Audacious 2.1 Review - Powerful Audio Replacement for XMMS

Posted by Chris7mas on Aug 23, 2009 10:25 AM EDT
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Audacious is a powerful audio player for Linux which resembles the older XMMS, only using GTK2 toolkit for its interface. It supports XMMS and implicitly Winamp 2.x skins, coming with support for various audio formats, including MP3, Ogg Vorbis, FLAC (Free Lossless Audio Codec) or WMA (Windows Media Audio).

Audacious is a powerful audio player for Linux which resembles the older XMMS, only using GTK2 toolkit for its interface. It supports XMMS and implicitly Winamp 2.x skins, coming with support for various audio formats, including MP3, Ogg Vorbis, FLAC (Free Lossless Audio Codec) or WMA (Windows Media Audio).



Audacious was forked from Beep Media Player, which was also based on XMMS but development was discontinued in 2006. Audacious is currently maintained and the latest version was released in July this year. For a tutorial on installing the latest release in Ubuntu 9.04, check out this tutorial I've put up a while ago.

The version I used for this review is 2.1 as it comes included currently in the Ubuntu 9.10 Karmic repositories. Audacious comes with the typical, simple interface some of you are used from XMMS. It includes a main window with regular play/pause/stop and volume buttons, a 10-band equalizer and the playlist itself.

The playlist can be arranged easily to display various fields, like only the artist, album, song title and duration, but it can also be sorted by title, album, artist, filename, path, date, track number or (the default) playlist entry. Adding a large collection of music to the playlist can take a very long time, but once they're loaded, Audacious will prove very fast.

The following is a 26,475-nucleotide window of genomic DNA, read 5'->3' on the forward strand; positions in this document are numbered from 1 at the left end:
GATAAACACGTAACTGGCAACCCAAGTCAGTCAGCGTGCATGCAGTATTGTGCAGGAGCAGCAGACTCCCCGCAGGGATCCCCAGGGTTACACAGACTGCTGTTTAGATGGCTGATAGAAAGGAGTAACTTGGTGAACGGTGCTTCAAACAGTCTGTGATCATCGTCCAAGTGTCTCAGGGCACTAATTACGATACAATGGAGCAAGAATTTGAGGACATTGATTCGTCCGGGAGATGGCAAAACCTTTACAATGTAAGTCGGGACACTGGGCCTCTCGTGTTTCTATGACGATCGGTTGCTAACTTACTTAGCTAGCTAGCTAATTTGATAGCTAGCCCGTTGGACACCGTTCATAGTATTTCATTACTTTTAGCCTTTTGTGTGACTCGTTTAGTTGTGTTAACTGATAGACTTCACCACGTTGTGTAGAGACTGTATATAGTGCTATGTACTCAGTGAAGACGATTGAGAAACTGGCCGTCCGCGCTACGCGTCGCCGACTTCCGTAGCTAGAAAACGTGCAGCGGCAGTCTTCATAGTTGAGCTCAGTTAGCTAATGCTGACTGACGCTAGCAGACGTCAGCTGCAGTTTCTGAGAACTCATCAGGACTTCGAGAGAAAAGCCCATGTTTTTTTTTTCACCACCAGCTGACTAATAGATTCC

Aside from skins and equalizer, this player really comes bundled with a lot of features: visualizations, simple tag editor, a playlist manager, but the true power of Audacious is support for plugins. It comes with a huge number of plugins, which include Last.fm song submission, alarm, GNOME shortcuts, global shortcuts, status icon for Pidgin, and not only those. Plugins really turn it into a more useful, powerful experience. Local cover art fetching should not be forgotten either.



Regarding configurability, Audacious is very rich. It allows you to select which output plugin it will use, configure the replay gain, customise its appearance by installing new skins, configure playback, also offering a rich variety of options for the playlist.



Audacious is a wonderful player, and it will fit those who like XMMS or users who switched from Windows and are used to Winamp. Also, it takes a different approach than players who share a common interface like Rhythmbox, Banshee or Exaile.

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The problem with audacious caitlyn 5 772 Aug 24, 2009 5:48 AM

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